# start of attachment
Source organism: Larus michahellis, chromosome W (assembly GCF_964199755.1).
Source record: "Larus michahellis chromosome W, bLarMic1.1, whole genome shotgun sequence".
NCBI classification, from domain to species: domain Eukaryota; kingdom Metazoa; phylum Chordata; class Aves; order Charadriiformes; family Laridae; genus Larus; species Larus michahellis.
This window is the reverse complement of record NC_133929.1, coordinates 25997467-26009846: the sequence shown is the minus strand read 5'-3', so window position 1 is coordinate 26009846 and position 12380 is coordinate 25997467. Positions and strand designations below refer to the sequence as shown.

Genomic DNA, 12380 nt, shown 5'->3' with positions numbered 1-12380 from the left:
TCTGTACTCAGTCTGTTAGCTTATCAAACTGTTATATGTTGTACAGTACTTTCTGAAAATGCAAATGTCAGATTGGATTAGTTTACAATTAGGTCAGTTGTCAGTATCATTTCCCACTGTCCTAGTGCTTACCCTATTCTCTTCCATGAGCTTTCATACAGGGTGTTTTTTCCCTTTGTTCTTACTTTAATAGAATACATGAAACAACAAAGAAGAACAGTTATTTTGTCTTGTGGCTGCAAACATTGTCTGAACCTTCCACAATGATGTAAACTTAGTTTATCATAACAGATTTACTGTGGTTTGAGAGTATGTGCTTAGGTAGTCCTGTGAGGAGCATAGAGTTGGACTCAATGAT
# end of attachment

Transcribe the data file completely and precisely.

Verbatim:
Source organism: Larus michahellis, chromosome W (assembly GCF_964199755.1).
Source record: "Larus michahellis chromosome W, bLarMic1.1, whole genome shotgun sequence".
NCBI classification, from domain to species: domain Eukaryota; kingdom Metazoa; phylum Chordata; class Aves; order Charadriiformes; family Laridae; genus Larus; species Larus michahellis.
This window is the reverse complement of record NC_133929.1, coordinates 25997467-26009846: the sequence shown is the minus strand read 5'-3', so window position 1 is coordinate 26009846 and position 12380 is coordinate 25997467. Positions and strand designations below refer to the sequence as shown.

Genomic DNA, 12380 nt, shown 5'->3' with positions numbered 1-12380 from the left:
TCTGTACTCAGTCTGTTAGCTTATCAAACTGTTATATGTTGTACAGTACTTTCTGAAAATGCAAATGTCAGATTGGATTAGTTTACAATTAGGTCAGTTGTCAGTATCATTTCCCACTGTCCTAGTGCTTACCCTATTCTCTTCCATGAGCTTTCATACAGGGTGTTTTTTCCCTTTGTTCTTACTTTAATAGAATACATGAAACAACAAAGAAGAACAGTTATTTTGTCTTGTGGCTGCAAACATTGTCTGAACCTTCCACAATGATGTAAACTTAGTTTATCATAACAGATTTACTGTGGTTTGAGAGTATGTGCTTAGGTAGTCCTGTGAGGAGCATAGAGTTGGACTCAATGAT